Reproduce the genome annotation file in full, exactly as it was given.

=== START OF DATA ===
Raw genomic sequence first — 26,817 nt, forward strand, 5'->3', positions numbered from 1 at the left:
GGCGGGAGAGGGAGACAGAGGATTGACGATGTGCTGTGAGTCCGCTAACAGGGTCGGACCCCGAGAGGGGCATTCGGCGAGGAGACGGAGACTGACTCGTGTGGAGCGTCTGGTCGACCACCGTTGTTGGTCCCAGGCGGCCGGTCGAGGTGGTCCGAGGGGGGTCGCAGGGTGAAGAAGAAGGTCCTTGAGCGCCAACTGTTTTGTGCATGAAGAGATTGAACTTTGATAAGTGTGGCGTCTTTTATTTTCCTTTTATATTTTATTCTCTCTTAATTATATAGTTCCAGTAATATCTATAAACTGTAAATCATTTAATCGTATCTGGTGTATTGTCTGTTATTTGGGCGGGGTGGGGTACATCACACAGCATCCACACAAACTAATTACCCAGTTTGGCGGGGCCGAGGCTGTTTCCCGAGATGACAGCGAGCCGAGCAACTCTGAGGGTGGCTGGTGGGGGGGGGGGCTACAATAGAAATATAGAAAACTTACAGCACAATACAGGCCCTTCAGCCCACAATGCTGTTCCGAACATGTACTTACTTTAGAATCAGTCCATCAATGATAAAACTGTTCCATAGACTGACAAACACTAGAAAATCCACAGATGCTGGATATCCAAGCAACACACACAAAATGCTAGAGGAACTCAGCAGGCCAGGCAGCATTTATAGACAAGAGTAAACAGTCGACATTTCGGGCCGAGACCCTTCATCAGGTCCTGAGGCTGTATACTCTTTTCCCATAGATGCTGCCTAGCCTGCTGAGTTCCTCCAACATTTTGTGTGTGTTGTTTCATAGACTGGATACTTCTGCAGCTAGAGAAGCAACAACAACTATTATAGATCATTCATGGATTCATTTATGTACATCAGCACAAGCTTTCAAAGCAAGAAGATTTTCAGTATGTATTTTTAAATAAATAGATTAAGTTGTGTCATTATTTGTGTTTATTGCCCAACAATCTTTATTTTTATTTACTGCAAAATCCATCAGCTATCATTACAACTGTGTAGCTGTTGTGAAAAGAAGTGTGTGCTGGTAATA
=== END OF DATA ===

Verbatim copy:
Raw genomic sequence first — 26,817 nt, forward strand, 5'->3', positions numbered from 1 at the left:
GGCGGGAGAGGGAGACAGAGGATTGACGATGTGCTGTGAGTCCGCTAACAGGGTCGGACCCCGAGAGGGGCATTCGGCGAGGAGACGGAGACTGACTCGTGTGGAGCGTCTGGTCGACCACCGTTGTTGGTCCCAGGCGGCCGGTCGAGGTGGTCCGAGGGGGGTCGCAGGGTGAAGAAGAAGGTCCTTGAGCGCCAACTGTTTTGTGCATGAAGAGATTGAACTTTGATAAGTGTGGCGTCTTTTATTTTCCTTTTATATTTTATTCTCTCTTAATTATATAGTTCCAGTAATATCTATAAACTGTAAATCATTTAATCGTATCTGGTGTATTGTCTGTTATTTGGGCGGGGTGGGGTACATCACACAGCATCCACACAAACTAATTACCCAGTTTGGCGGGGCCGAGGCTGTTTCCCGAGATGACAGCGAGCCGAGCAACTCTGAGGGTGGCTGGTGGGGGGGGGGGCTACAATAGAAATATAGAAAACTTACAGCACAATACAGGCCCTTCAGCCCACAATGCTGTTCCGAACATGTACTTACTTTAGAATCAGTCCATCAATGATAAAACTGTTCCATAGACTGACAAACACTAGAAAATCCACAGATGCTGGATATCCAAGCAACACACACAAAATGCTAGAGGAACTCAGCAGGCCAGGCAGCATTTATAGACAAGAGTAAACAGTCGACATTTCGGGCCGAGACCCTTCATCAGGTCCTGAGGCTGTATACTCTTTTCCCATAGATGCTGCCTAGCCTGCTGAGTTCCTCCAACATTTTGTGTGTGTTGTTTCATAGACTGGATACTTCTGCAGCTAGAGAAGCAACAACAACTATTATAGATCATTCATGGATTCATTTATGTACATCAGCACAAGCTTTCAAAGCAAGAAGATTTTCAGTATGTATTTTTAAATAAATAGATTAAGTTGTGTCATTATTTGTGTTTATTGCCCAACAATCTTTATTTTTATTTACTGCAAAATCCATCAGCTATCATTACAACTGTGTAGCTGTTGTGAAAAGAAGTGTGTGCTGGTAATA